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It's been few weeks I'm trying to find a more detailed explanation with examples how to manage my database change on software patch.


  • I deploy wpf application release to user. App uses MSSQL data file for storing app's data (Deploying with Client Profile and SqlServer Compact 3.5 prerequisites)
  • In further development database schema changes I add some extra data too
  • I'm trying to run a patch/minor/major upgrade with Visual Studio 2008 publishing and msi

I want to update users app and database file, but not touch the data which was stored in that database. Seems easy, but i fail to find on web how to get this done with Visual Studio publishing

What I've collected so far are 2 choices:

  • Create sql update script for each release and try update database on 1st program launch after patching.
  • Create database setup project and try to script from there (no idea how to do this).

I'd be glad to hear what some of you are using or would use such case. Some link to examples/detailed explanation how todo would be awesome. I'm not very good at this deployment/database stuff...yet...:)

Thanks in advance.

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3 Answers 3

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This article on "Rails Style Database Migrations in .Net" might be useful. Since the rise of Rails there has been a lot of work on best practices for database migrations, which can be leveraged in other languages and platforms.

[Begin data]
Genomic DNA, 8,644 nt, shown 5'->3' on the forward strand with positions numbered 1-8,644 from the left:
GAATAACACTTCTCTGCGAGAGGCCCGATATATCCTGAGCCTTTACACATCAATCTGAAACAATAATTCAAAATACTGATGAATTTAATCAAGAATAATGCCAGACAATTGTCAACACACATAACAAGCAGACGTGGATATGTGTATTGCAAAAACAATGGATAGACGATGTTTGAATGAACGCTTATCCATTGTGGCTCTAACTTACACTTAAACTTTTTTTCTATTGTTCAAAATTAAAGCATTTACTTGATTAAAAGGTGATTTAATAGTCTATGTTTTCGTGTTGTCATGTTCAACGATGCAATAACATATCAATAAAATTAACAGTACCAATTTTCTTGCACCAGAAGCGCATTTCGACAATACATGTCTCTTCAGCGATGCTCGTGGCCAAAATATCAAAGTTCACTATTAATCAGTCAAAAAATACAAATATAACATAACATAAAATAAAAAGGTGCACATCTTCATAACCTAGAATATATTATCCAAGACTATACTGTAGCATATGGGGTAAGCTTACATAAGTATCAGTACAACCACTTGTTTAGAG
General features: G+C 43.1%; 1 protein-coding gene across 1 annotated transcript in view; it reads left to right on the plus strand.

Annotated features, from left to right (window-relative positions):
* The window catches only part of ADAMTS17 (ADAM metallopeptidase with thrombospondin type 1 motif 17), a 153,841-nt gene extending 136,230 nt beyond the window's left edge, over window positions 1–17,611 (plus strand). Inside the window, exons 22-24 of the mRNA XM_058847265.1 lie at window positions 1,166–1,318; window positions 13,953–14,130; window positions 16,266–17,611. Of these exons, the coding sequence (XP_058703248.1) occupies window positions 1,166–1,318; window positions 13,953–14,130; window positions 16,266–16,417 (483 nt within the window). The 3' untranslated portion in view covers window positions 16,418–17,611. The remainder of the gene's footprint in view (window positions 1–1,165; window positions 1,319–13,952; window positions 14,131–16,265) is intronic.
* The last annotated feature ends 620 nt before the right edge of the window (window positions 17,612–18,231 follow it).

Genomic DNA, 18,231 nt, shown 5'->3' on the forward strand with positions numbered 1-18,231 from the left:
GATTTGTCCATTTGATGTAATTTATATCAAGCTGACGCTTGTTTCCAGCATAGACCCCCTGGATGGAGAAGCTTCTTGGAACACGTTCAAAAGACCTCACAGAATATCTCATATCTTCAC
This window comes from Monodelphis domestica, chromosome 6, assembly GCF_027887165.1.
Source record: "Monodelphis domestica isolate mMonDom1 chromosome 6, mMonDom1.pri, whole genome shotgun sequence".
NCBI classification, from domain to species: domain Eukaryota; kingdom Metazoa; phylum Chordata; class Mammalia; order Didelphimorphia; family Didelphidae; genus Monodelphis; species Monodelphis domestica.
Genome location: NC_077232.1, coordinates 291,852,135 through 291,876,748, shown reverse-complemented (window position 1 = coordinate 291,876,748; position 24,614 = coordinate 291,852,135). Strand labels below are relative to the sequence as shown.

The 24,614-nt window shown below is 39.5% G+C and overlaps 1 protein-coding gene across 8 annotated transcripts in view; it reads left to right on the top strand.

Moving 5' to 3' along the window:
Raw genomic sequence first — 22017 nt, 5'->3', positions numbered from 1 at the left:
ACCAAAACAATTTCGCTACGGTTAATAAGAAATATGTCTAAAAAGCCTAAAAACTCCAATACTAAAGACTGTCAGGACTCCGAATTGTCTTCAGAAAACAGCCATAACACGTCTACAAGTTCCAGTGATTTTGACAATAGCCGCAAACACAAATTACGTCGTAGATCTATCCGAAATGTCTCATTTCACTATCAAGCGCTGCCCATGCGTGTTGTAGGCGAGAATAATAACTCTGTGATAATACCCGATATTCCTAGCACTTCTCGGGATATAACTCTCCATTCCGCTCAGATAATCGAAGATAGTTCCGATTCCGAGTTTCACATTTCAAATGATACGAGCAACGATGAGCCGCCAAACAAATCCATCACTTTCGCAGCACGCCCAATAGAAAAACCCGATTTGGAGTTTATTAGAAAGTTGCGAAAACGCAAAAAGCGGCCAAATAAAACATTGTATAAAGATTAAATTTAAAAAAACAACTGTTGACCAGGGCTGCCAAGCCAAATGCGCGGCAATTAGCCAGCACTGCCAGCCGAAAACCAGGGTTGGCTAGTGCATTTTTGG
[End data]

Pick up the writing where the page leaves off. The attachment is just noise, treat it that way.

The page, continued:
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I certainly haven't thought/knew of this, it's like moving whole database creation/changes to the code. What especially i'm interested is ability to use mysql db with same db creation code. –  Paul G. Feb 12 '09 at 21:34
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In my current project we use a technique called Continuous Database Integration.

We collect all sql change scripts (that can be creating / altering tables, stored procedures, but also migrating data, etc...), into a c# project and deploy them at the same time as the rest of the software.

Using this technique we can ensure that all developer databases are up-to-date as well, as it is integrated in the visual studio build system.

We run this MSBuild script for local builds and for deployment. It checks a version number in the datebase, and runs any scripts with a higher number.

I'm not so fond of MSBuild, but it gets the job done.

Martin Fowler has an article on evolutionary database design which has some background on this.

If you're using SQL Server management studio to make changes, you can use the "Generate Change Script" to let it script the changes for you.

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If you add Installer class to your DLL or EXE it's Install method will be invoked during the setup (check our MSDN for details, VS can make a mini setup proj for you and then you can just copy the skeleton and attributes). Then you can run SQL commands against CE and backup existing CE files and even do a rollback if something goes wrong (Installer class has methods to follow full transnational steps on the level of the whole setup - the piece of mind thing :-)

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